The Laboratory of Deborah Krakow, MD

Deborah Krakow

The research career of Deborah Krakow, MD, Chair of Obstetrics and Gynecology, started with the desire to understand the genetic underpinnings of disease. Starting as a resident, she cared for individuals with osteogenesis imperfecta or brittle bone disease.  While a rare disease, it is the most common form of heritable bone disease and affects 1 in 20,000 individuals, and there are lifelong, on-going clinical complications. Through ongoing collaborations with groups across the world, Dr. Krakow’s laboratory has identified numerous different genes that produce the disorder, expanding our understanding of the complex genetics of this disorder. The team generated mouse models with these genetic defects which allowed them to determine the mechanisms that cause the disease, as well as developing novel therapies to address their findings.

Meeting families with rare genetic disorders has allowed Dr. Krakow’s laboratory to find their respective disease genes allowing them reproductive options for future pregnancies. The laboratory team, along with collaborators, have uncovered gene defects in more than 100 rare diseases, and the team actively participates in the Undiagnosed Disease Network. This NIH supported network solves diseases that have puzzled physicians and eluded answers for patients. Through the generosity of patients, the Krakow laboratory has identified disorders that were previously unknown and uncovered novel cell pathways. For example, after findings of gene defects in two families, the laboratory defined new diseases and established two previously unappreciated cellular pathways, PTH-SIK3-mTOR and LAMA5-β Integrin-PYK2. Not only do these findings provide answers for understanding disease mechanisms, they provide valuable information on basic cell biology, ideally for the goal of developing personalized therapies for patients.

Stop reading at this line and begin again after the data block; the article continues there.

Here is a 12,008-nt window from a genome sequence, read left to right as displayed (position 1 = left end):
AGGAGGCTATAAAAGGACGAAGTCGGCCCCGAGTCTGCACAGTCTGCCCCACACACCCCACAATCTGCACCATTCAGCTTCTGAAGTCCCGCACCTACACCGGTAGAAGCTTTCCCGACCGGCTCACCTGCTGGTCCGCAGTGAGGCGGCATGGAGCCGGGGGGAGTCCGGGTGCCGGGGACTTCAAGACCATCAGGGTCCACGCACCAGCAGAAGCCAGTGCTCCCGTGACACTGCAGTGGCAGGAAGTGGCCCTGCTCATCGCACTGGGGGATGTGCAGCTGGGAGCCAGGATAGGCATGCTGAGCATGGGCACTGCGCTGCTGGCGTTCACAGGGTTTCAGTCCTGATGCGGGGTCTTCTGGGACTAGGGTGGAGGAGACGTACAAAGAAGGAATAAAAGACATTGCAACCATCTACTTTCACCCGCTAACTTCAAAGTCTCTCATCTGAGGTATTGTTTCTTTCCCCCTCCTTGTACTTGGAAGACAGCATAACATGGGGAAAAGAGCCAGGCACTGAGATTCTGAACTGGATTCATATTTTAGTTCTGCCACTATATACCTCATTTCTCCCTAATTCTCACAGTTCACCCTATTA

Approximately, 3-5% of children are born with congenital birth defects that affect both their lives as well as those of their families. Through Dr. Krakow’s participation in patient support groups, NIH supported efforts and the International Skeletal Dysplasia Registry at UCLA, her laboratory continues to uncover the molecular basis of disease and modeling their findings in cell based and model organism in hopes of developing potential treatments for these rare diseases.